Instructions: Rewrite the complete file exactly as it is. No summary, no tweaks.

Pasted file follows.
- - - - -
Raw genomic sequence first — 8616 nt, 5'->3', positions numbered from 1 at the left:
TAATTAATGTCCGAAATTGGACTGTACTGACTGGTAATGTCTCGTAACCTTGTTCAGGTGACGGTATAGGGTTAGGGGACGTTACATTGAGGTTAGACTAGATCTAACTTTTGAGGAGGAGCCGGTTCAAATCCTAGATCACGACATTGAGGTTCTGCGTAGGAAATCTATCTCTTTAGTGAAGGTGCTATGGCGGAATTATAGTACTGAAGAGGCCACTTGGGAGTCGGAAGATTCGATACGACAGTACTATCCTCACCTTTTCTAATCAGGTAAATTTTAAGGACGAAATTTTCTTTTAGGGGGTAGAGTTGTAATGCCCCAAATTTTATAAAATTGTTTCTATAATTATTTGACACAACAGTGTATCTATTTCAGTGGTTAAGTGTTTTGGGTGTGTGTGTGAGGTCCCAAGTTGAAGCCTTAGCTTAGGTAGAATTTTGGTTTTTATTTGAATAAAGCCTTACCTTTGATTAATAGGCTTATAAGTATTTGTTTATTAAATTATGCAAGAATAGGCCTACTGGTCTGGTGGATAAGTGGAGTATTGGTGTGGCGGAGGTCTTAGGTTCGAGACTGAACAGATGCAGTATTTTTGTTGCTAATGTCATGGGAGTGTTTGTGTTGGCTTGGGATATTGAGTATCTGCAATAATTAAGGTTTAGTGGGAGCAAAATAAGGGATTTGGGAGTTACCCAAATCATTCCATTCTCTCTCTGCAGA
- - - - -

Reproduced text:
Raw genomic sequence first — 8616 nt, 5'->3', positions numbered from 1 at the left:
TAATTAATGTCCGAAATTGGACTGTACTGACTGGTAATGTCTCGTAACCTTGTTCAGGTGACGGTATAGGGTTAGGGGACGTTACATTGAGGTTAGACTAGATCTAACTTTTGAGGAGGAGCCGGTTCAAATCCTAGATCACGACATTGAGGTTCTGCGTAGGAAATCTATCTCTTTAGTGAAGGTGCTATGGCGGAATTATAGTACTGAAGAGGCCACTTGGGAGTCGGAAGATTCGATACGACAGTACTATCCTCACCTTTTCTAATCAGGTAAATTTTAAGGACGAAATTTTCTTTTAGGGGGTAGAGTTGTAATGCCCCAAATTTTATAAAATTGTTTCTATAATTATTTGACACAACAGTGTATCTATTTCAGTGGTTAAGTGTTTTGGGTGTGTGTGTGAGGTCCCAAGTTGAAGCCTTAGCTTAGGTAGAATTTTGGTTTTTATTTGAATAAAGCCTTACCTTTGATTAATAGGCTTATAAGTATTTGTTTATTAAATTATGCAAGAATAGGCCTACTGGTCTGGTGGATAAGTGGAGTATTGGTGTGGCGGAGGTCTTAGGTTCGAGACTGAACAGATGCAGTATTTTTGTTGCTAATGTCATGGGAGTGTTTGTGTTGGCTTGGGATATTGAGTATCTGCAATAATTAAGGTTTAGTGGGAGCAAAATAAGGGATTTGGGAGTTACCCAAATCATTCCATTCTCTCTCTGCAGA